Design Week Portland 2016 will generate interesting dialog that will most certainly invigorate the local design scene. As in years past, we look forward to connecting with other creative minds during this annual city-wide exploration of all things design April 15 – 23. Carol Mayer-Reed, FASLA, will offer thoughts on two remarkable urban renaissance opportunities:
For Central Eastside: Beyond Taking Sides, Carol and the other panelists will explore new visions that could substantially re-define the character of Portland’s historic Inner Eastside Industrial District. Tuesday, April 19, 6:00 pm at Bora Architects.
A fast-moving PechaKucha Night will examine the intersection of Design & Identity through a wide array of topics. Carol will focus her 20 images on the Willamette Falls Riverwalk project in Oregon City. Thursday, April 21st, 6:00 pm at Hatch Innovation Lab.
That’s the question that Carol Mayer-Reed will explore on a panel at the ASLA National Meeting in Chicago on Friday, November 6. “Designing with the Homeless” will explore the role of landscape architects, planners, and designers in addressing homelessness which is experienced by an estimated 650,000 people in America.
Join Carol; Randy Hester, FASLA, University of California; Douglas Pardue, University of Georgia; and Katherine Eastman, Student ASLA, Design Workshop, as they examine how design can positively impact the health, well-being, and future prospects of homeless people.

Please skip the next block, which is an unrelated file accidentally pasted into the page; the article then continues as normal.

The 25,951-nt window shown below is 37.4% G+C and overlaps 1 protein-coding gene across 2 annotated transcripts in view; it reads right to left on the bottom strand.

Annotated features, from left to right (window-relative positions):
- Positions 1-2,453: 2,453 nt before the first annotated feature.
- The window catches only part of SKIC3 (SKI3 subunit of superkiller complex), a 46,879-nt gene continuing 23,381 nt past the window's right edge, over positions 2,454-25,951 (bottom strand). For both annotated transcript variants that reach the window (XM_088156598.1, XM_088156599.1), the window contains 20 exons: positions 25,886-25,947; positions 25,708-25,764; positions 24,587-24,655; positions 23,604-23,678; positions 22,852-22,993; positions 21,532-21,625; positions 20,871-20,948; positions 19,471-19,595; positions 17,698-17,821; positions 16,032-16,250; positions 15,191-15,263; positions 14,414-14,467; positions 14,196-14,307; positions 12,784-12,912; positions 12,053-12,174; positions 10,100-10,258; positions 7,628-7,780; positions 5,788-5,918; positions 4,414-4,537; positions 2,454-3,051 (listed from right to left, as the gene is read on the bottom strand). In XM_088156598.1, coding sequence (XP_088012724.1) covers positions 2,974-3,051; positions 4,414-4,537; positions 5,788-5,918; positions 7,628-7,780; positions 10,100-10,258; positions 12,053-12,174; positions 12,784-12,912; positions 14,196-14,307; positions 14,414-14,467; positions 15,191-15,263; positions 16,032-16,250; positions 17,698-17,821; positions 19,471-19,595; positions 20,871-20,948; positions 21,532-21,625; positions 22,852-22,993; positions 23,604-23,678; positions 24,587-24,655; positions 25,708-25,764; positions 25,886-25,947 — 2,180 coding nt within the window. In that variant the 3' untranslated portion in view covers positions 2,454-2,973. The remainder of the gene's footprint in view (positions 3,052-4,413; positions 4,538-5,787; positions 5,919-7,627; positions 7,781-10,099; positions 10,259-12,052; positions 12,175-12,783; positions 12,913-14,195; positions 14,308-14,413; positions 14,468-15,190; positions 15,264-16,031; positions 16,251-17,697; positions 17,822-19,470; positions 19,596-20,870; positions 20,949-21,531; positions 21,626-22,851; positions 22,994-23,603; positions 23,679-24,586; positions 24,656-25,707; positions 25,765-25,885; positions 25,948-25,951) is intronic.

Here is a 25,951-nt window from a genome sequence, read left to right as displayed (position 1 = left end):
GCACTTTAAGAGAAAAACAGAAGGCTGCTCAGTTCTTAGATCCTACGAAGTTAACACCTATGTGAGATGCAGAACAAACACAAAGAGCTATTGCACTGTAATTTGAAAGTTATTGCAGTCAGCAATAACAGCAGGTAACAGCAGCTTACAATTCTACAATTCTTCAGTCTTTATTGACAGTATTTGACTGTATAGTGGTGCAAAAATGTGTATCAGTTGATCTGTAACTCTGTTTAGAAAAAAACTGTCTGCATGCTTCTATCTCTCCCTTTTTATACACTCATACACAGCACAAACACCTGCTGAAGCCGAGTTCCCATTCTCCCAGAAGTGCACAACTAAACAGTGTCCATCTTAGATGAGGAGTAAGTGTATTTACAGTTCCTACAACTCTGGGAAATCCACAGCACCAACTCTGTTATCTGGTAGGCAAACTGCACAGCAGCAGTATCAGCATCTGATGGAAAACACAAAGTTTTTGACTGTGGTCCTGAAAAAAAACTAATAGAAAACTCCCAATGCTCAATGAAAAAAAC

Oregon Public Broadcasting’s “Think Out Loud” radio program discusses the Willamette Falls Riverwalk which will be designed by the Mayer/Reed-led team that includes Snøhetta and DIALOG. The interview which aired June 3, features Carol Mayer-Reed and Michelle Delk of Snøhetta.
Carol Mayer-Reed examines Portland’s lively food cart culture and its relationship to urban vitality in “Portland’s Street Food Phenomenon,” published in the May issue of ASLA’s blog, The Dirt. “The carts, which also form food cart pods, make a positive, colorful contribution to the city’s sense of livability, promote social interaction, and support small businesses. After all, the presence of people gathering in places attracts more people.”